Its glory days were behind it. I don’t know how long it had hung there, in the portal between Mimi’s indoors and outdoors. Was it really the same old screen door from 30 years ago, when her back porch became a deck? That means it was with us for decades of events — birthdays, Mother’s Days, Christmas Eves, Easter Lents!
After the wooden deck was built over the concrete steps, the two by four by the backdoor buckled, and the old screen door stuck on it in certain weather. Like Mimi, over the years the door grew tired and worn. Eventually she would just leave it stuck open on that buckled bump of wood. All the easier for her to cross the threshold to her beloved backyard.
Years passed, her eyes blurred, her hearing faded and Mimi became more unsteady. She was undeterred, but we still aided. Then one day as the old door stood open, Mimi stumbled. Old door’s hinges tore from the wall as it broke her fall. The old screen door hung no more. That was a few years ago. We thought about getting a new door, priced them at a few hardware stores. Some were nice, but not the right size. We forgot about it and went on with life.
Mimi died a few months ago. Visiting her house recently, feeling the void, I said dad why don’t we get a new screen door. So, we measured the frame but were unsure. Then we remembered, over there sat the old screen door. It was tucked away on its side behind an old couch, dusty against a dry rail of the old covered porch. Why don’t we measure it instead, I said. So, we dragged out the old screen door, and it’s a good thing we did! Its measurements weren’t the same as those we took of the frame before. And guess what, they don’t make that size anymore.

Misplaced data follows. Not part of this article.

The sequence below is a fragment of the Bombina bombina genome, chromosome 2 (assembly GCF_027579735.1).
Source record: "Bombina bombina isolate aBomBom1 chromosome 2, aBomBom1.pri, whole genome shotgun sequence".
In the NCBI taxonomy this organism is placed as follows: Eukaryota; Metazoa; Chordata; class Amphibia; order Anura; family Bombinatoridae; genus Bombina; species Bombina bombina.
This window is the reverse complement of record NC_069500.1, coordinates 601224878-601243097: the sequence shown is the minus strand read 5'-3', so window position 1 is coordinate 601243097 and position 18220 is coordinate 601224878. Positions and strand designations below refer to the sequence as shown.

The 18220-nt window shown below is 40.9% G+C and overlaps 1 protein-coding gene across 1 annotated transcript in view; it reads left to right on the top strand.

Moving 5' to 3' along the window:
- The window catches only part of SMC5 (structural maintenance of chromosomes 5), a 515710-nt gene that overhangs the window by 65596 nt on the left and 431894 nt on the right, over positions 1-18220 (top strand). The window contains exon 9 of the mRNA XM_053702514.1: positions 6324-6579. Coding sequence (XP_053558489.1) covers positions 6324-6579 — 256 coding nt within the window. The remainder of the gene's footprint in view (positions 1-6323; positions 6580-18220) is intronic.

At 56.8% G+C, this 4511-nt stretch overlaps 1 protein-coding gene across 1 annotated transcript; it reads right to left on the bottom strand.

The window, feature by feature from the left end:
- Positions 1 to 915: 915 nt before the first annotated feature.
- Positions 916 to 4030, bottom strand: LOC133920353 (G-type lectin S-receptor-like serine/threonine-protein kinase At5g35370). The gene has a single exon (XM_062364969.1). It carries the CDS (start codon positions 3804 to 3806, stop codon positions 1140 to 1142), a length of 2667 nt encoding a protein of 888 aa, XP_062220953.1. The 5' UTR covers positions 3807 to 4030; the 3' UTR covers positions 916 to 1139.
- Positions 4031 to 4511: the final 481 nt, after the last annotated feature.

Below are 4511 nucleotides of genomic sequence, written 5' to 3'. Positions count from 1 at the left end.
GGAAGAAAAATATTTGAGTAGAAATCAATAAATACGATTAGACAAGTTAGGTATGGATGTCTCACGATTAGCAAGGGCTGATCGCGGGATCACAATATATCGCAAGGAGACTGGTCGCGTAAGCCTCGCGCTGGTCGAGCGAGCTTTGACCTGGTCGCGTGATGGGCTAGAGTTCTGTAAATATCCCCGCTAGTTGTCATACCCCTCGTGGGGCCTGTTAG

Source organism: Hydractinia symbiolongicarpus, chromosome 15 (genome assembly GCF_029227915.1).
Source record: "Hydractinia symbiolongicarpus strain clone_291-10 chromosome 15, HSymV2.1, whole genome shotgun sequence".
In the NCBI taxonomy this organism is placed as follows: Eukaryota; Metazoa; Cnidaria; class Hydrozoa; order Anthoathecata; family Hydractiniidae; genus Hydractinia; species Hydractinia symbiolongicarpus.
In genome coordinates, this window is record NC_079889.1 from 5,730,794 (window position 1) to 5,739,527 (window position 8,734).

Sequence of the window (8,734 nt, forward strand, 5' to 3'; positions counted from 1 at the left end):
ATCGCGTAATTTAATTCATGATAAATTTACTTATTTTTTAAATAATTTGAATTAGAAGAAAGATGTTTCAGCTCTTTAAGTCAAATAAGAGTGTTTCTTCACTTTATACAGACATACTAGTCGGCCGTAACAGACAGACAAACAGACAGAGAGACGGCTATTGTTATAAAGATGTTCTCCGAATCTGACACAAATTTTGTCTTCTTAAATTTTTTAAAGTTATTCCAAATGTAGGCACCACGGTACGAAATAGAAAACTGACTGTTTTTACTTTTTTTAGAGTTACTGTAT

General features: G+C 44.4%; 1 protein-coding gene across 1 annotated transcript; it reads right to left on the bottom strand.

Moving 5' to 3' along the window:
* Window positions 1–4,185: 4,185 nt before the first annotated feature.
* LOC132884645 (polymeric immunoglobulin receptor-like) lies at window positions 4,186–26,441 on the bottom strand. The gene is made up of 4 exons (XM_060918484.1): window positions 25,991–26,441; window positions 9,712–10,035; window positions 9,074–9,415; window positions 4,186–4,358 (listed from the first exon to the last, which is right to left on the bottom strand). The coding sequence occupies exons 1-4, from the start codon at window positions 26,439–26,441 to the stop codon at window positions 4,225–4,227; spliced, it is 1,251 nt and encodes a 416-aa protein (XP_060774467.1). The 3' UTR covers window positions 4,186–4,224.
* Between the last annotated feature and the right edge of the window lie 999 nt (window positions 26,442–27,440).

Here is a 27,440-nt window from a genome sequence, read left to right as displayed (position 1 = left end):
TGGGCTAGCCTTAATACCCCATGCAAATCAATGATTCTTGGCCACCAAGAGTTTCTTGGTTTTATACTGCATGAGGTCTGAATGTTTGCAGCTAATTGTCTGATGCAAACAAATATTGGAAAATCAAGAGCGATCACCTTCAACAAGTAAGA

The old thing was in pretty good shape, missing its hinges, a little rough around the edges, screen in tatters, but it didn’t matter. So, off we went to the hardware store, only to find they don’t carry “offset hinges” anymore. With hope and a few suggestions, we made our way to the Habitat for Humanity Restore. It was our lucky day. Leaning against a wall were pieces of an old door frame, intact with the offset hinges they don’t make anymore.
Three dollars later, a few hours labor, and the old screen door hung again.
I wondered why I was so emotional about re-hanging the old screen door. Maybe because it really was a simple, meaningful chore we could have done long before. Maybe it’s because Mimi’s not walking through it anymore. Soon I smiled, as she would want me to. Mimi’s gone, but her beloved backyard lives on, and that would make her so happy, so I am too. Welcome back, old screen door.